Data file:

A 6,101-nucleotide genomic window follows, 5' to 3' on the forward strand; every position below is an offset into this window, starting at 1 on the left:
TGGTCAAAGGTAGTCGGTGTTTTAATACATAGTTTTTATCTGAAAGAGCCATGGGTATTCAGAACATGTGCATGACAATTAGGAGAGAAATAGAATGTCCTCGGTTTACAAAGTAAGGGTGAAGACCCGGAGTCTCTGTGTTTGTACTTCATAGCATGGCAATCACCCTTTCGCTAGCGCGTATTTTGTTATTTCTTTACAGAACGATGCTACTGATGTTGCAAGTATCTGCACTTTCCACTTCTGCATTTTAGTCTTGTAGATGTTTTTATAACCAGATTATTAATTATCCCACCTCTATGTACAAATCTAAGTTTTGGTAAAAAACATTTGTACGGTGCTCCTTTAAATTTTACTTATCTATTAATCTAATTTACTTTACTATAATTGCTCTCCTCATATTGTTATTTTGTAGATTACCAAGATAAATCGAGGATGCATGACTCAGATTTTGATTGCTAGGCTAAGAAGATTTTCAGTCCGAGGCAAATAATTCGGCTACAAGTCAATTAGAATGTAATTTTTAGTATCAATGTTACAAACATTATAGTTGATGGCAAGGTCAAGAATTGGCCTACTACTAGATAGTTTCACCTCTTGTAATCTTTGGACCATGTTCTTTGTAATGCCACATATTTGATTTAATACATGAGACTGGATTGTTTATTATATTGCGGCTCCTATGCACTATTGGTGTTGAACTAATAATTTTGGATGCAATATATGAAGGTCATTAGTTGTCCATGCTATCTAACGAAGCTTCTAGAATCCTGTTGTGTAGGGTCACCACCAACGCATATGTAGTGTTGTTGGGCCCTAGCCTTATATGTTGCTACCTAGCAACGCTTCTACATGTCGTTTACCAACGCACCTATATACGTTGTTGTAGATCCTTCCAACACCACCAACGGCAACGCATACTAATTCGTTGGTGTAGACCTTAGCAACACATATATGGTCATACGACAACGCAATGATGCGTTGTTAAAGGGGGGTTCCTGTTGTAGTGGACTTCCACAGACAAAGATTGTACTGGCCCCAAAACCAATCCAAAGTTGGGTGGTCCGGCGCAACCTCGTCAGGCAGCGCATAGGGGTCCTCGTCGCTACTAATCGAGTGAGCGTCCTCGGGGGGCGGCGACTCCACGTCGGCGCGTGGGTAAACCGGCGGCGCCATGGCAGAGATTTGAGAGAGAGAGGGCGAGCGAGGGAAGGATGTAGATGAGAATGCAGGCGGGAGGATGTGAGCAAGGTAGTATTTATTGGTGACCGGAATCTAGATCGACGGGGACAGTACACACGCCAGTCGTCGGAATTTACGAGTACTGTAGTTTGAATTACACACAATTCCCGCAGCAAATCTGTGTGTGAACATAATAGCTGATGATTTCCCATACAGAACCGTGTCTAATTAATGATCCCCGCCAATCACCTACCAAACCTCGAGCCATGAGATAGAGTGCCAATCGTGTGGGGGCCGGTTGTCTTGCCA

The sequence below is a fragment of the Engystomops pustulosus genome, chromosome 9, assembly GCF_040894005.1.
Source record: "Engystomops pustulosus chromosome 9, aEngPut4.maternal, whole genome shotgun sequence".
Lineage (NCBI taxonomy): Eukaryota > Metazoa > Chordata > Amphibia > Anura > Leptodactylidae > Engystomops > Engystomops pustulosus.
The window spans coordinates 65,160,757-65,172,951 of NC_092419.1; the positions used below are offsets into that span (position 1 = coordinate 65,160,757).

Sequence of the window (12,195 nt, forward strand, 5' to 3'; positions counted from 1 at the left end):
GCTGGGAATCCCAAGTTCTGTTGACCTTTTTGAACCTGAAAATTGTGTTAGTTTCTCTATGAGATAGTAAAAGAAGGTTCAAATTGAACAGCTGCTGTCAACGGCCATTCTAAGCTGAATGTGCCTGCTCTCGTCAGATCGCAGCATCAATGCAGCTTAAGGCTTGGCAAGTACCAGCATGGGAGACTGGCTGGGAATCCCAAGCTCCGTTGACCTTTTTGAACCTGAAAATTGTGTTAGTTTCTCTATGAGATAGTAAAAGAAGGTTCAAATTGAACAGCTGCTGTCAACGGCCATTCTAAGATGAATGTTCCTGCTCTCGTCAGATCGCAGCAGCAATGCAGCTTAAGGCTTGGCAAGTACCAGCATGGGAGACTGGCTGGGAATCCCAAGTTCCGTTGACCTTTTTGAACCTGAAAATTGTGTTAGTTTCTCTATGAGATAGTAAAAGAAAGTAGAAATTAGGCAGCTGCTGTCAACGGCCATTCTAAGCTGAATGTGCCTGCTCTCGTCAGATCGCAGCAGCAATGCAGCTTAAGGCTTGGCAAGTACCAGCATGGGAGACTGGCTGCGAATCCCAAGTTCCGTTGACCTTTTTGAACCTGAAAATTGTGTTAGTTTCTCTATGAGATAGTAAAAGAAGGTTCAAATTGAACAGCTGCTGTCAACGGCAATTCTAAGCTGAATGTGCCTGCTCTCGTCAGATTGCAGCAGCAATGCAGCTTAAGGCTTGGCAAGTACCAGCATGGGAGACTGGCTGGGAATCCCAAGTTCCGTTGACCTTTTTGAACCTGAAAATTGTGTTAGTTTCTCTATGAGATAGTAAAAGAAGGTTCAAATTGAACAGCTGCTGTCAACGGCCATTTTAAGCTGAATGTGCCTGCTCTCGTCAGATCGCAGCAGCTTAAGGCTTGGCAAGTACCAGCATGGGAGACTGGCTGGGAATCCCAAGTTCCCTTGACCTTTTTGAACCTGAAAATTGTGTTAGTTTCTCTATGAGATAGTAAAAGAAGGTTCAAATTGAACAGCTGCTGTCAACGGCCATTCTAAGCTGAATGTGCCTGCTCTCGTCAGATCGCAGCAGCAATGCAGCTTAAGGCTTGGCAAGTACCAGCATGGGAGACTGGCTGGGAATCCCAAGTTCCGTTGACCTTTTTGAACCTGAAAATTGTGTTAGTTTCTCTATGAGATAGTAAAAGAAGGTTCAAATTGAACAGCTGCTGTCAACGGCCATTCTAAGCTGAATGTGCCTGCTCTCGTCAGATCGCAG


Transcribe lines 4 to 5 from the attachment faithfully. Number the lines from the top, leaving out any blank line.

Source record: "Engystomops pustulosus chromosome 9, aEngPut4.maternal, whole genome shotgun sequence".
Lineage (NCBI taxonomy): Eukaryota > Metazoa > Chordata > Amphibia > Anura > Leptodactylidae > Engystomops > Engystomops pustulosus.